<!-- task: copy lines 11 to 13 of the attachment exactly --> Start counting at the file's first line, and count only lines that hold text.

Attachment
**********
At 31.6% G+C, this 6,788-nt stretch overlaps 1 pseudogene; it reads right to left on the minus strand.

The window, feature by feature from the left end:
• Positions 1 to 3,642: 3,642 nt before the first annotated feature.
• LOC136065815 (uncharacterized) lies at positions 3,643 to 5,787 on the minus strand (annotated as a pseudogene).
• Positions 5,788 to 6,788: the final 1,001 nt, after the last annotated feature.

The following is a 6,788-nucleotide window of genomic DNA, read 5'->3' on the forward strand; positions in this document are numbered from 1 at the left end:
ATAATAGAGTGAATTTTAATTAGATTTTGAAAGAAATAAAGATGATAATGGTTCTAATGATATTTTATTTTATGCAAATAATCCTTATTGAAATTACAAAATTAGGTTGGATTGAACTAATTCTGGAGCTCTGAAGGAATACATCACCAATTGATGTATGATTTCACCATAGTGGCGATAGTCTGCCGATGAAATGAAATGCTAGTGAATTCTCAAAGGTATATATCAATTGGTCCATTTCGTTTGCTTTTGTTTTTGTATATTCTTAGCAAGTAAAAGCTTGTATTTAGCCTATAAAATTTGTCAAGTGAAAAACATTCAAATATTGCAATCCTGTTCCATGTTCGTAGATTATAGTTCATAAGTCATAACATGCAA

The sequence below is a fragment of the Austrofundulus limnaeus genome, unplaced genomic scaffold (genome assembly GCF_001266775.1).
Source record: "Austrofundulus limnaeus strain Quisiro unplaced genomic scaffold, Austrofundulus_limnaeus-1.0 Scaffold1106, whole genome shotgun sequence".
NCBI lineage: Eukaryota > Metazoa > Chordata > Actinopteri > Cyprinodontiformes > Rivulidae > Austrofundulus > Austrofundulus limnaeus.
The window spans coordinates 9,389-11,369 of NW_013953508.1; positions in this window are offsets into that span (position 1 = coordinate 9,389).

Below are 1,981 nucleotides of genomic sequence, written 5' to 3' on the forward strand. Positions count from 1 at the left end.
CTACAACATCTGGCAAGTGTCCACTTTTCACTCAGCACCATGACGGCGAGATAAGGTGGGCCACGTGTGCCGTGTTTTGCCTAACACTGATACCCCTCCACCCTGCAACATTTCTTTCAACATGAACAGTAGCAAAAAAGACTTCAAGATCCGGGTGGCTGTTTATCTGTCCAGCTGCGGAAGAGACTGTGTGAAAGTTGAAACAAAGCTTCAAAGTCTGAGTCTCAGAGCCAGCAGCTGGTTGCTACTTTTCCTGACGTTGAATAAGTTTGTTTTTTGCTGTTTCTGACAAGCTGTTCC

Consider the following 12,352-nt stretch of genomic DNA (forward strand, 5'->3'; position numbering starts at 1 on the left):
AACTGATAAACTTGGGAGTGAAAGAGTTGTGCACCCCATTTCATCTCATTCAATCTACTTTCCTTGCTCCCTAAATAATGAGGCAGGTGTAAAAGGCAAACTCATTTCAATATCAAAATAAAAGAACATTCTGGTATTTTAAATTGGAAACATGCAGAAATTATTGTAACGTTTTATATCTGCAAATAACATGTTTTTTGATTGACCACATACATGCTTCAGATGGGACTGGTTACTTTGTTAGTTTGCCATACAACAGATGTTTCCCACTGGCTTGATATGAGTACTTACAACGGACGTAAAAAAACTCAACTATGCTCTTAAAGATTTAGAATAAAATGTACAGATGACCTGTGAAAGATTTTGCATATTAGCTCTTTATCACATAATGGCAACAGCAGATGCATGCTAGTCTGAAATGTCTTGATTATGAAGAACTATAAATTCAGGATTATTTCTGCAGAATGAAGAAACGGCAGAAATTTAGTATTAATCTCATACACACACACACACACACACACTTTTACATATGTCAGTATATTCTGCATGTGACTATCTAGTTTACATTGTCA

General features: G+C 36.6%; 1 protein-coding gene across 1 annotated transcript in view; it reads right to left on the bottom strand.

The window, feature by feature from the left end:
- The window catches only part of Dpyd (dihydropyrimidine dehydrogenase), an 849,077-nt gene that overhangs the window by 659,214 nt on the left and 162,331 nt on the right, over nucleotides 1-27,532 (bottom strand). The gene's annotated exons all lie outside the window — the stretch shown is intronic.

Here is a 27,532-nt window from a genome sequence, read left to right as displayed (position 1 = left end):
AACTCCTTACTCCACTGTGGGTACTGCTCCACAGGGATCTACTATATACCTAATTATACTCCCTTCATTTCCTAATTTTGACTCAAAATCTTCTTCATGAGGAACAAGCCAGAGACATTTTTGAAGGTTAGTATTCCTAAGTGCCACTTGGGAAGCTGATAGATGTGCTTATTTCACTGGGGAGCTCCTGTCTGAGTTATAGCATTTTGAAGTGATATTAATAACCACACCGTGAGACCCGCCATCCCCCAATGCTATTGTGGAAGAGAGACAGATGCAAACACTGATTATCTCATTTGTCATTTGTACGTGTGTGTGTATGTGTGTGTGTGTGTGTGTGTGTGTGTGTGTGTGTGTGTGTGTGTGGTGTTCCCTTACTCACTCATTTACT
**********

The window spans coordinates 9,389-11,369 of NW_013953508.1; positions in this window are offsets into that span (position 1 = coordinate 9,389).

Below are 1,981 nucleotides of genomic sequence, written 5' to 3' on the forward strand. Positions count from 1 at the left end.
CTACAACATCTGGCAAGTGTCCACTTTTCACTCAGCACCATGACGGCGAGATAAGGTGGGCCACGTGTGCCGTGTTTTGCCTAACACTGATACCCCTCCACCCTGCAACATTTCTTTCAACATGAACAGTAGCAAAAAAGACTTCAAGATCCGGGTGGCTGTTTATCTGTCCAGCTGCGGAAGAGACTGTGTGAAAGTTGAAACAAAGCTTCAAAGTCTGAGTCTCAGAGCCAGCAGCTGGTTGCTACTTTTCCTGACGTTGAATAAGTTTGTTTTTTGCTGTTTCTGACAAGCTGTTCC